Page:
Growth as retailers and brands have known it is likely gone forever.
New dynamics have taken over the market and consumer spending and the changes don’t seem temporary. With experiences taking more consumer dollars and e-commerce growing exponentially — largely at the expense of brick-and-mortar — brands face a tough task when looking to rev up revenue.
Companies from established players such as Ralph Lauren Corp., Michael Kors Holdings Ltd. and J. Crew Group to department stores like Macy’s Inc., J.C. Penney Co. Inc. and Dillard’s Inc. and specialty retailers such as Gap Inc., Abercrombie & Fitch Co. and The Limited — could once depend on store and product expansion as a surefire path to revenue increases.
But no longer.
“Everyone got drunk on growth,” said Ike Boruchow, a managing director with Wells Fargo Securities. “They sold wherever they could and they over-expanded into a retail market that’s shrinking — share of wallet is shrinking, there’s more competition in pricing and then online is growing. And a lot of companies expanded into a situation that, they’d probably say, has rapidly devolved.”
Using Ralph Lauren as an example of the challenges many brands are facing, Boruchow pointed out the brand’s sizable wholesale exposure with struggling department stores and noted the company’s web site was allowed to lag behind for too long.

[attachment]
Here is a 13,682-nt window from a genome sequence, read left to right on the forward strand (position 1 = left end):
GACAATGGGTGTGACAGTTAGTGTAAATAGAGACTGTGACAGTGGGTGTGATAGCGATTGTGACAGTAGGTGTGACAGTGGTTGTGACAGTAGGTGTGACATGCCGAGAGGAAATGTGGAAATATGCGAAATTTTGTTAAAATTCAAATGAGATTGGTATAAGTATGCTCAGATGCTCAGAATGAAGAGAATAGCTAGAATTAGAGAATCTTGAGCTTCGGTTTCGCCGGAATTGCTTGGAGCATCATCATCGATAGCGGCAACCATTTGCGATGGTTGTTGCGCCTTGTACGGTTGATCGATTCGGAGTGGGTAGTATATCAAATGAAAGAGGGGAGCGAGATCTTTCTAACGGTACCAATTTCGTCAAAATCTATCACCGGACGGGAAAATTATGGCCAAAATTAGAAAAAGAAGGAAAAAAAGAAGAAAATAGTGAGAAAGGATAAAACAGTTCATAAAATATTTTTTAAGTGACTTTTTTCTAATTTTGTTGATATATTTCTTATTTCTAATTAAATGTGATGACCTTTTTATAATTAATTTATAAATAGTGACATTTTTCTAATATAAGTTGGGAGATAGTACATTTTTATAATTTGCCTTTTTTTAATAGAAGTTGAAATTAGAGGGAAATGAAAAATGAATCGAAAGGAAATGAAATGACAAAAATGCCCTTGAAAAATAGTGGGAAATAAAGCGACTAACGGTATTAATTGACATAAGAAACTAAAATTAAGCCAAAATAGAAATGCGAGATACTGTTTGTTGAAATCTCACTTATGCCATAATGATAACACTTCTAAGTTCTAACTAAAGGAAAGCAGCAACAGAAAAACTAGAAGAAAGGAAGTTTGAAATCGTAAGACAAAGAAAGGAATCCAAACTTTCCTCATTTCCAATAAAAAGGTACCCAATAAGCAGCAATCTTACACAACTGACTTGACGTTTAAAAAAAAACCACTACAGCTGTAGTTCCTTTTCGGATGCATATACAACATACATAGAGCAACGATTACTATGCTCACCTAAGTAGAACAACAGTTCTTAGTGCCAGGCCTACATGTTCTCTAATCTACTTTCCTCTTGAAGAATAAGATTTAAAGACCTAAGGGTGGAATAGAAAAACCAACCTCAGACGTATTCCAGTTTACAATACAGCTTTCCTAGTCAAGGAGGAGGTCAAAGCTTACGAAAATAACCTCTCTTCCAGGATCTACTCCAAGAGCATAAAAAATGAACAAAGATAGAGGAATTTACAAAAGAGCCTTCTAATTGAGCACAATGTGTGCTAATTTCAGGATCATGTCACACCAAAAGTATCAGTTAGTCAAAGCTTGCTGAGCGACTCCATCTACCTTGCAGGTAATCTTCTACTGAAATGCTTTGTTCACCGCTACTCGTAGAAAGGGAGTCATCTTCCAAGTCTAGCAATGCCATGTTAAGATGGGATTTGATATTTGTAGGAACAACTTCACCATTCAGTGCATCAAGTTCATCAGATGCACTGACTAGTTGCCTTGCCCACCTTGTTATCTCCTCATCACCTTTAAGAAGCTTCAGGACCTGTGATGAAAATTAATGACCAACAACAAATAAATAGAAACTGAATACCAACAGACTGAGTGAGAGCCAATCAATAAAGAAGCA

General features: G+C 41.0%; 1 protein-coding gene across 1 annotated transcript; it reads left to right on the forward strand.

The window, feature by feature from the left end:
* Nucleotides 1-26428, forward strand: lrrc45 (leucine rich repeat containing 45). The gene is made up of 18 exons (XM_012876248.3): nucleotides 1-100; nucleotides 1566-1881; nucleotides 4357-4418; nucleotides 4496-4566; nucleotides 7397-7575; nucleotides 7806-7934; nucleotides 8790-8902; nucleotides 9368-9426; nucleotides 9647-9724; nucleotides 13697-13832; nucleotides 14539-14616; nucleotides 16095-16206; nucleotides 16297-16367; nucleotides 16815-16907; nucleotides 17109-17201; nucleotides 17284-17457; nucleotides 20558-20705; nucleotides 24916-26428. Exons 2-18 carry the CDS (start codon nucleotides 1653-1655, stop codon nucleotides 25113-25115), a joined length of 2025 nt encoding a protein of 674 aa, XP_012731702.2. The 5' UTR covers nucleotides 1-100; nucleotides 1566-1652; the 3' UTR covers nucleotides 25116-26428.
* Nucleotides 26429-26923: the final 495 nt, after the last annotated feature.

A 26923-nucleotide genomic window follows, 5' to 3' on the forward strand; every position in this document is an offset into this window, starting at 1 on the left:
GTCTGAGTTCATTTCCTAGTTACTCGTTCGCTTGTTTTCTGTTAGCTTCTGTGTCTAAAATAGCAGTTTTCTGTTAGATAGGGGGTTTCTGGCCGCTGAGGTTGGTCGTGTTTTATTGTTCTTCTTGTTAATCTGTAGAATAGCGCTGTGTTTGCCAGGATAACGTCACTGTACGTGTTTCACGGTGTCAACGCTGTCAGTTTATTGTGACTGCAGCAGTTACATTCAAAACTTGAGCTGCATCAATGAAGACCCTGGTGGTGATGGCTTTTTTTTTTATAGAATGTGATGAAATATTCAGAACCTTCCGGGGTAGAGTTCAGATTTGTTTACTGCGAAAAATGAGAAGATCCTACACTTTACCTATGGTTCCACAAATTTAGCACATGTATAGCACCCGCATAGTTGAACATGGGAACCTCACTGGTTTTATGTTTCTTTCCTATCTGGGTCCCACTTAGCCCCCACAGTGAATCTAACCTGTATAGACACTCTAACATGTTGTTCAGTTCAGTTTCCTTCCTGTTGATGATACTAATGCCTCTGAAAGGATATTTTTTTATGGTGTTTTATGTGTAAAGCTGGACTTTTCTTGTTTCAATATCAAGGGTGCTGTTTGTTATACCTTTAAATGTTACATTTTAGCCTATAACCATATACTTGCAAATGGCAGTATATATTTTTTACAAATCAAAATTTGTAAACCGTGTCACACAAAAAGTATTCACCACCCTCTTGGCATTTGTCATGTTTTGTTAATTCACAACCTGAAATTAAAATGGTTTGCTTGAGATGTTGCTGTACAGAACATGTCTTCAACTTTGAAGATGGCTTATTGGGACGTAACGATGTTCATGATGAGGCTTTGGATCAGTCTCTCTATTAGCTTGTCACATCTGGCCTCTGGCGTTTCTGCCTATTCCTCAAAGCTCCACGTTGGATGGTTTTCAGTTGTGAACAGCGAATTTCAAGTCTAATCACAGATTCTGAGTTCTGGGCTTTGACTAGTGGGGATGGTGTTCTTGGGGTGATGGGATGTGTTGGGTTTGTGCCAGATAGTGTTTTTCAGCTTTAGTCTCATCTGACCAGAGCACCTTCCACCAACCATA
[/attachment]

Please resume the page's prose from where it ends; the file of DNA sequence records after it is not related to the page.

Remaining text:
Ralph Lauren’s short-lived chief executive officer Stefan Larsson laid out a restructuring plan last year that included some plans for an improved online experience, but Boruchow said the company didn’t appreciate the depth of its digital challenges. In April, Ralph Lauren said it would overhaul its digital platform, alluding to a need for a “more cost-effective, flexible e-commerce platform.” It also closed its New York Polo brand flagship on Fifth Avenue in an effort to further cut costs.
But an even bigger problem for Ralph Lauren than e-commerce is the customer-facing side of its business, according to Boruchow, who admitted issues like inconsistent pricing and brand marketing are issues without clear solutions.
“How do you reengage shoppers to come back to the brand? How do you modernize the assortment?” Boruchow asked. [Ralph Lauren] is really a brand that seems to have aged with its customer base [and] I don’t think those aspects are as well defined for the company as the tactical part right now.”
These are questions facing many retailers fighting for market share in a sector that is rapidly consolidating, with many lacking clear plans to entice shoppers back.
J. Crew, for example, is closing stores and laying off staffers in the face of significant debt while pinning future hopes on a new ceo, Jim Brett. The same essential story, with slight variations, can describe retailers such as J.C. Penney’s and Macy’s.
Struggles for these retailers are a far cry from the high-single to double-digit revenue growth they saw post-recession, and naturally the issues facing each company are unique in some ways, but Boruchow succinctly summed it up by saying “everyone, relative to themselves is doing worse.”